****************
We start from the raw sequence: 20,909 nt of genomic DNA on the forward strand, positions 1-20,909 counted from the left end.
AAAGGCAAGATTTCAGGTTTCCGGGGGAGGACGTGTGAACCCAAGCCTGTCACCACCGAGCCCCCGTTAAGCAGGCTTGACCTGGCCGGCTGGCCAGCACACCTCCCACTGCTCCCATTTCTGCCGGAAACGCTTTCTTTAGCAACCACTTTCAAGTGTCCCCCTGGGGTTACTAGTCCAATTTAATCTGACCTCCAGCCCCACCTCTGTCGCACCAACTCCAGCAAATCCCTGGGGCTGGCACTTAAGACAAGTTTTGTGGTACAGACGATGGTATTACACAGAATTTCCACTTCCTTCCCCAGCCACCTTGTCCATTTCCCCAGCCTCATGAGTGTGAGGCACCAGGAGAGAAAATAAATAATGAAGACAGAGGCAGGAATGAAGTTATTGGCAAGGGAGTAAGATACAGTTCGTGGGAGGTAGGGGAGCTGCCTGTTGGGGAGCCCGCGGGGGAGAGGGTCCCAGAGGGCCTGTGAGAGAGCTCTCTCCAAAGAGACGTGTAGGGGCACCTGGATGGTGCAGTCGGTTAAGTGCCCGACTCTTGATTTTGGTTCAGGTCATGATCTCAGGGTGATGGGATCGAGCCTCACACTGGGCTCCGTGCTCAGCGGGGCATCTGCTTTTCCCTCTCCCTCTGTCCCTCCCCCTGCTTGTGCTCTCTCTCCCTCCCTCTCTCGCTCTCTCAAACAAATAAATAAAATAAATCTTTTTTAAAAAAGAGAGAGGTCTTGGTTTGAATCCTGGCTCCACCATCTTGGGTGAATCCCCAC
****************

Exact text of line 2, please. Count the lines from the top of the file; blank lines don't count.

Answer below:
AAAGGCAAGATTTCAGGTTTCCGGGGGAGGACGTGTGAACCCAAGCCTGTCACCACCGAGCCCCCGTTAAGCAGGCTTGACCTGGCCGGCTGGCCAGCACACCTCCCACTGCTCCCATTTCTGCCGGAAACGCTTTCTTTAGCAACCACTTTCAAGTGTCCCCCTGGGGTTACTAGTCCAATTTAATCTGACCTCCAGCCCCACCTCTGTCGCACCAACTCCAGCAAATCCCTGGGGCTGGCACTTAAGACAAGTTTTGTGGTACAGACGATGGTATTACACAGAATTTCCACTTCCTTCCCCAGCCACCTTGTCCATTTCCCCAGCCTCATGAGTGTGAGGCACCAGGAGAGAAAATAAATAATGAAGACAGAGGCAGGAATGAAGTTATTGGCAAGGGAGTAAGATACAGTTCGTGGGAGGTAGGGGAGCTGCCTGTTGGGGAGCCCGCGGGGGAGAGGGTCCCAGAGGGCCTGTGAGAGAGCTCTCTCCAAAGAGACGTGTAGGGGCACCTGGATGGTGCAGTCGGTTAAGTGCCCGACTCTTGATTTTGGTTCAGGTCATGATCTCAGGGTGATGGGATCGAGCCTCACACTGGGCTCCGTGCTCAGCGGGGCATCTGCTTTTCCCTCTCCCTCTGTCCCTCCCCCTGCTTGTGCTCTCTCTCCCTCCCTCTCTCGCTCTCTCAAACAAATAAATAAAATAAATCTTTTTTAAAAAAGAGAGAGGTCTTGGTTTGAATCCTGGCTCCACCATCTTGGGTGAATCCCCAC